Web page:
But in an interview with The Outlaw Ocean Project in late October, a senior Frontex official said Leggeri had engaged in a calculated and disingenuous game for years — insisting that “evidence” of misconduct by E.U. border agencies be produced before he would act, all while failing to ensure that complaints of such potential abuse were aggressively investigated.
The senior official, who is not allowed to talk to reporters publicly and asked for anonymity, said it is no longer clear that Frontex is meeting its most essential obligation: making sure the rights of some of the world’s most vulnerable people are respected. The official said the angry and volatile emotions in Europe concerning the question of migration enforcement had eroded Frontex’s complete independence.
“The influence of politics is a problem when you are handling the question of fundamental human rights,” the official said. “Even if its participation in returning migrants to Libya is indirect, Frontex may be violating E.U. law.”
“No interest” in investigating the allegations, the official said of Leggeri and his other most senior aides. “It didn’t matter what you told them. They didn’t want to understand.”
Presented with the findings of this investigation, Leggeri’s office denied repeated requests for an interview.
Border agency faces European justice
This year, two landmark cases are being brought by migrants against Frontex before the Court of Justice of the European Union, the E.U.’s chief judicial authority. The first case, filed in May, claims that Frontex has long been operating in violation of its obligations to report and halt criminal abuse of migrants seeking asylum in Europe.
The case alleges that two migrants — a 17-year-old Congolese boy named Jeancy Kimbenga and a woman from Burundi who asked to remain anonymous — were part of a group of 13 that was rounded up by Greek authorities after arriving on the Greek island of Lesbos. They say they were forcibly transferred to a Coast Guard vessel and brought back out to sea before being abandoned on a lifeboat, eventually ending up back in Turkey.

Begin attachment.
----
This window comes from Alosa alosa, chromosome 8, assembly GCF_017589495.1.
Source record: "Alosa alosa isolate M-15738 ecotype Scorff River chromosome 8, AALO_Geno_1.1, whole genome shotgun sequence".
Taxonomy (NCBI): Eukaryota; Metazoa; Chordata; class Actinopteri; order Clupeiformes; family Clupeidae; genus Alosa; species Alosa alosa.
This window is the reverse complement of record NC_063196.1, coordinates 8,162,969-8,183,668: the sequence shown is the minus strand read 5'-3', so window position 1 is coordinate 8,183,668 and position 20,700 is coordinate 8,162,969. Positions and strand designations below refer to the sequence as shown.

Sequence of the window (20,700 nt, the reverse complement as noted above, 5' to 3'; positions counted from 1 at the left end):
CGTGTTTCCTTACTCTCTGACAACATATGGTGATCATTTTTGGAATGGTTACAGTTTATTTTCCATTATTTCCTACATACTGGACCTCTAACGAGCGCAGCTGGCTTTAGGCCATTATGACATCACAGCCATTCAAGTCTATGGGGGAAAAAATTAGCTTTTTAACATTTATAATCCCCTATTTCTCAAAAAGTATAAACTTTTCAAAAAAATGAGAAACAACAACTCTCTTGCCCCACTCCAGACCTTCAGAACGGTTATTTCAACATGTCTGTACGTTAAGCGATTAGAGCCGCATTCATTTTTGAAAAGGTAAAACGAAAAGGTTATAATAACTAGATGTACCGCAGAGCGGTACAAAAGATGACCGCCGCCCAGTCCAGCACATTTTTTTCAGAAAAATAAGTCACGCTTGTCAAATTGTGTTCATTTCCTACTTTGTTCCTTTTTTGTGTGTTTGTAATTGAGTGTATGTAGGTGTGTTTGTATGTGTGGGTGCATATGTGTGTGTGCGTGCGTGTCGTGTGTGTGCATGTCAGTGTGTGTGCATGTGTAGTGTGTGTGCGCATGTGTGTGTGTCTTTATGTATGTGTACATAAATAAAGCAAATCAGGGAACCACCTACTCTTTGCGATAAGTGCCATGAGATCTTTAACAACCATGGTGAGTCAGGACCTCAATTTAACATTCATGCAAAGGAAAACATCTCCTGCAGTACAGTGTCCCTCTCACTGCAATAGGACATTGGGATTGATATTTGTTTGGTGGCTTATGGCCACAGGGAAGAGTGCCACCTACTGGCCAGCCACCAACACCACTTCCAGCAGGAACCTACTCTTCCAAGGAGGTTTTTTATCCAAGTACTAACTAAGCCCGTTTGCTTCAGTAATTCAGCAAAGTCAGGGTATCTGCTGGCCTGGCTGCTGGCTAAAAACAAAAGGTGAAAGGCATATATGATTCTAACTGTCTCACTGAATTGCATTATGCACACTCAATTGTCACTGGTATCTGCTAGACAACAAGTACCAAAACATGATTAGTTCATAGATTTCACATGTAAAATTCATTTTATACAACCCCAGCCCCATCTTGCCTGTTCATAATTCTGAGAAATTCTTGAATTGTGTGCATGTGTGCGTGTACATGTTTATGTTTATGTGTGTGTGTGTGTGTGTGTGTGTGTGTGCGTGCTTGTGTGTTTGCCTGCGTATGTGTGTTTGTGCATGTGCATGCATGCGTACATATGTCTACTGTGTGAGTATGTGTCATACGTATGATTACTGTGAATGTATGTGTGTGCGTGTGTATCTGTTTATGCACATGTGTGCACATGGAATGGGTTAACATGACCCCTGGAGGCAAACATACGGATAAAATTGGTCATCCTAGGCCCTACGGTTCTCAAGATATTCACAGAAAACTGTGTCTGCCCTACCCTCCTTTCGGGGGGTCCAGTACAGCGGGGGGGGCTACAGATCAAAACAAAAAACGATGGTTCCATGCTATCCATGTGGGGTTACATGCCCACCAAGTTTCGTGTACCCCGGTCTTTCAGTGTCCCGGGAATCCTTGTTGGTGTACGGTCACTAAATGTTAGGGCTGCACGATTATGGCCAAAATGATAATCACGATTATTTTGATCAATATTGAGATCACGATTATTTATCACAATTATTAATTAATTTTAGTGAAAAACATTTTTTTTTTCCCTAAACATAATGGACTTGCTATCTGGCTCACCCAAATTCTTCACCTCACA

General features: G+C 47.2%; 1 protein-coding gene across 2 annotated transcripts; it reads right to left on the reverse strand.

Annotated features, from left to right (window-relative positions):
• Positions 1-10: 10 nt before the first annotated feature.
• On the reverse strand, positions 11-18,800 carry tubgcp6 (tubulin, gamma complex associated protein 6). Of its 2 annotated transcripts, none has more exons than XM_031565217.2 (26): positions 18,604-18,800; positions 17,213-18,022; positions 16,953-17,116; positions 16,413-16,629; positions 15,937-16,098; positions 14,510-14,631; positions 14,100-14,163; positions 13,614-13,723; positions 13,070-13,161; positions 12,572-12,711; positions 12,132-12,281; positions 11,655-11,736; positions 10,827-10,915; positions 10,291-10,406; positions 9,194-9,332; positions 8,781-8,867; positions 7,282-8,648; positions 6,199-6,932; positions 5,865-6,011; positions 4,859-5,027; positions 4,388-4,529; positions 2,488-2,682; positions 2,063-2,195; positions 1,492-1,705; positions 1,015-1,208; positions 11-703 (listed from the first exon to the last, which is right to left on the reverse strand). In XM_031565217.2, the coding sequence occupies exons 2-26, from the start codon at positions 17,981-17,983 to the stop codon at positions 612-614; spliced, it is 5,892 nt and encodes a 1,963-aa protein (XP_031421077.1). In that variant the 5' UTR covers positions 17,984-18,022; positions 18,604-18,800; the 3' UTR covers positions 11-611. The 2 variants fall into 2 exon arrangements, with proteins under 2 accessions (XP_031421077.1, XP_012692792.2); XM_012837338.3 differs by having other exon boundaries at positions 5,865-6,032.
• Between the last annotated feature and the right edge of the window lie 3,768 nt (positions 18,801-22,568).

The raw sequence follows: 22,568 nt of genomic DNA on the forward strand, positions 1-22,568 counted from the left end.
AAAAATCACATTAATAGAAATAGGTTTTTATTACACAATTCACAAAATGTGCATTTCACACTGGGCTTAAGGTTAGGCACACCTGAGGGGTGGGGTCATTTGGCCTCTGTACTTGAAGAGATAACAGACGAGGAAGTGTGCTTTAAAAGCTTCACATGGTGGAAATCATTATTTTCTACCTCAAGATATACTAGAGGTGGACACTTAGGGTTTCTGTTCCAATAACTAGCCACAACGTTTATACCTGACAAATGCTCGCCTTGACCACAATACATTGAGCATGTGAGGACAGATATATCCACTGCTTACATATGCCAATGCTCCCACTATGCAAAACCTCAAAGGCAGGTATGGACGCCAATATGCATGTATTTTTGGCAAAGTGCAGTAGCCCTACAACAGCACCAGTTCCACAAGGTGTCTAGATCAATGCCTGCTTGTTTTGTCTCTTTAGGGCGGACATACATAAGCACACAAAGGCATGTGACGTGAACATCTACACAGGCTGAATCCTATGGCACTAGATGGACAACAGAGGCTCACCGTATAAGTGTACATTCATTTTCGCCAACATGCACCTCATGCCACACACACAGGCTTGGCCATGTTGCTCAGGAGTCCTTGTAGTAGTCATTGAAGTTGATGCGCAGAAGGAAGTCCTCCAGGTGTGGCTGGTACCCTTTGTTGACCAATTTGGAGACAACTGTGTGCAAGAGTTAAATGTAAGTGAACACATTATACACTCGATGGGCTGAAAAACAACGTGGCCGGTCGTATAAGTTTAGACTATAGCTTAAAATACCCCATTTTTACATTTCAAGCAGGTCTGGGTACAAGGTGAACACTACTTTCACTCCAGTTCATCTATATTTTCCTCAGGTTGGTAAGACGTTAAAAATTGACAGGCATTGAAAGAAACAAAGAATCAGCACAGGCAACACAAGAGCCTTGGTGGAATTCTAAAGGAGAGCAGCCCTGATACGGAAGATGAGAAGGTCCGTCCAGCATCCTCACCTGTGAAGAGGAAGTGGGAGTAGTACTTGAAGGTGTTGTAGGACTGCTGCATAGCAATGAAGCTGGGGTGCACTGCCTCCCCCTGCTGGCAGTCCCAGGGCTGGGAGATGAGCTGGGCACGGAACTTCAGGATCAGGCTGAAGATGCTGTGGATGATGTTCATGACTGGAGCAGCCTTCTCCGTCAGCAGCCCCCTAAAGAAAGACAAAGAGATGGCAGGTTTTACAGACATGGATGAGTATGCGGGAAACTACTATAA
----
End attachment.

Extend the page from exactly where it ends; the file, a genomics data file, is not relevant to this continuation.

The allegations in the second case, filed in October, are even stronger. The case alleges that a Syrian family, with four children between the ages of 1 and 7, were deported from Greece in 2016 without being given access to an asylum procedure, and were returned to Turkey on a flight arranged by Frontex, with the four young children separated from their parents while Frontex staff looked on. The family was detained on landing in Turkey and now lives in northern Iraq.
The cases are the first time Frontex has been brought before the Court of Justice of the European Union. The agency dismissed the cases as “an activist agenda pretending to be a legal case.”
The nonprofit group Human Rights Watch, in a report published last summer, issued a sweeping indictment of Frontex’s performance, its organizational culture and its leadership.
“Frontex has repeatedly failed to take effective action when allegations of human rights violations are brought to its attention,” said Eva Cossé, Western Europe researcher at Human Rights Watch. “Its rapid growth into an executive agency of the E.U., with increased powers, funding, and legal responsibilities makes it all the more urgent for Frontex to put in place effective tools to safeguard fundamental rights.”
Created in 2004, Frontex now has a budget of 541 million euros (about $619 million) and it employs more than 1,400 staff members, including a uniformed force of roughly 600 officers. The agency is governed by a management board consisting of representatives of the 25 E.U. member states and two members of the European Commission.
In theory, there are a range of mechanisms by which Frontex could be held accountable, but it has rarely, if ever, faced any genuine sanction. Obtaining basic information from the agency, even for a member of the European Parliament, is difficult.
“We really have problems with the lack of transparency,” said Tineke Strik, a Dutch member of the European Parliament.
In its analysis of the history of Frontex’s work, Human Rights Watch noted that under its own bylaws, the agency has the power to suspend or end the operations of E.U. border agencies found to have committed abuses against migrants. In its entire history, Human Rights Watch said, the agency has never done so.
Leggeri, Frontex’s executive director, has repeatedly faced calls to resign in recent months. Protesters gathered outside Frontex’s offices in Brussels in June calling for the abolishment of the agency altogether. In a letter to his staff, Leggeri, who worked on migration enforcement as a member of the French interior ministry, called the protests a “hate campaign” and vowed legal action.